# Dictionary:Thermodynamic functions

(thur’ mō dī nam, ik) See Figure T-2. The first law of thermodynamics simply recognizes that heat is a form of energy and thus a factor in the conservation of energy. The second law states that a cyclic heat engine requires a difference of temperature over which to operate. These laws may be expressed as

*U*=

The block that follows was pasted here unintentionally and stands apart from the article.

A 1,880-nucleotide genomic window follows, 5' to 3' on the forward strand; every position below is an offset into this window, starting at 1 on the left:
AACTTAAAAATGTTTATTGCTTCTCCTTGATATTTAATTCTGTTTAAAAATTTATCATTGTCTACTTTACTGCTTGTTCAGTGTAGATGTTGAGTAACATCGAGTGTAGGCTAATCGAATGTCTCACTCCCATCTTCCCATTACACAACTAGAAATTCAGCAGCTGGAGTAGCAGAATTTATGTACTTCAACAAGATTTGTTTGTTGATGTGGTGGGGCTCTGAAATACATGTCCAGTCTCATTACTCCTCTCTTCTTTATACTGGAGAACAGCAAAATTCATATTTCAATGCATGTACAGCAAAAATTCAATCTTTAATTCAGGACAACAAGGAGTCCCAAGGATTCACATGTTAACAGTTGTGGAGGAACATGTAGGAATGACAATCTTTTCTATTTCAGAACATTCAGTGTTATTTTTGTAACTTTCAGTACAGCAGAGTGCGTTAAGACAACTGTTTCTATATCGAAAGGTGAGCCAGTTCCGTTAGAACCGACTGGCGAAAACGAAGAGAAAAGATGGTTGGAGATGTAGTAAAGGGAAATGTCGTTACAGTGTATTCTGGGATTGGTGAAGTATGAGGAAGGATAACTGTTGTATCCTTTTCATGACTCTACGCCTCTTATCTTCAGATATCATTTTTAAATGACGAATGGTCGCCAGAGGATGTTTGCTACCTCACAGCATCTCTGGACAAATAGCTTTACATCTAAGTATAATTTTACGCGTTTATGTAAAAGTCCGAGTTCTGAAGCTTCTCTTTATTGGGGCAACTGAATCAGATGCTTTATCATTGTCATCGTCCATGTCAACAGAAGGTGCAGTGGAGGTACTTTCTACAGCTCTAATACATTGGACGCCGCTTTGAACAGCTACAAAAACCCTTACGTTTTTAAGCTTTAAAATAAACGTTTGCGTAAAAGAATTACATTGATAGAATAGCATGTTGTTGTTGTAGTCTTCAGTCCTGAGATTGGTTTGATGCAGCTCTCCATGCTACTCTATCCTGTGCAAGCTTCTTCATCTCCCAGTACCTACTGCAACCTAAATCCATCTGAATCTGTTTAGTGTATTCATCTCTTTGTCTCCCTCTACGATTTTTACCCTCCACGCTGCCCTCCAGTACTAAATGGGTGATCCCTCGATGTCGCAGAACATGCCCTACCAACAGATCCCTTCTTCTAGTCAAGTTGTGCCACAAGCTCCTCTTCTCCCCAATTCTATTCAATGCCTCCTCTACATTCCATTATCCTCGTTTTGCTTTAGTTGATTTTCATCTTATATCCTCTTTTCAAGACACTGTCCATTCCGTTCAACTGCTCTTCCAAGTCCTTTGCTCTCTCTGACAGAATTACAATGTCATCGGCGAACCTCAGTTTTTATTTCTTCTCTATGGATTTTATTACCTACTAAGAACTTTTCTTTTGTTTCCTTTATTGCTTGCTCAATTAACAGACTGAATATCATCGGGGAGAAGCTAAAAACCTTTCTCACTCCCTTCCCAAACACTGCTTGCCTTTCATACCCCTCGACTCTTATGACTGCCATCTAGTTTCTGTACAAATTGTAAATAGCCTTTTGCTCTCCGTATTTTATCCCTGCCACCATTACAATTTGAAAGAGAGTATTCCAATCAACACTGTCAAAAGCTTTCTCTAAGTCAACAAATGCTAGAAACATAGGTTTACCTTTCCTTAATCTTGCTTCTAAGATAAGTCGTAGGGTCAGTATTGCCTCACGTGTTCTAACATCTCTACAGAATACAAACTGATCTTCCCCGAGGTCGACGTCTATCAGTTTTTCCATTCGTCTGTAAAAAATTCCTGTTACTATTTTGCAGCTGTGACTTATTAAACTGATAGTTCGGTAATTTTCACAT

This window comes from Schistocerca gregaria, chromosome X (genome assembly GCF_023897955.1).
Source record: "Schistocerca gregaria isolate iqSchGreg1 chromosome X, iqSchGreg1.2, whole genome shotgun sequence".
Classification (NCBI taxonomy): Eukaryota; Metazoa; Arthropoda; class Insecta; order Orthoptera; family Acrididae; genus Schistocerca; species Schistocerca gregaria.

*T*d

*S*–

*P*d

*V*,

where *U*=**intrinsic energy** and d*U*=∂*Q*–∂*W*, *T*=temperature=(∂*u*/∂**' s'**)

_{v},

*S*=

**entropy**and d

*S*=∂

*Q*/

*T*,

*P*=pressure=–(∂

*u*/∂

*v*)

_{s},

*V*=volume,

*Q*=heat,

*W*=work, and a subscript indicates a variable which remains constant during a differentiation;

*u*=intrinsic energy/unit mass,

*s*=entropy/unit mass,

*v*=volume/unit mass=

**specific**

**volume**. Only two of the variables

*u*,

*s*,

*T*,

*v*,

*P*are independent and describe the state of a substance; an

**equation of state**is a relation among any three.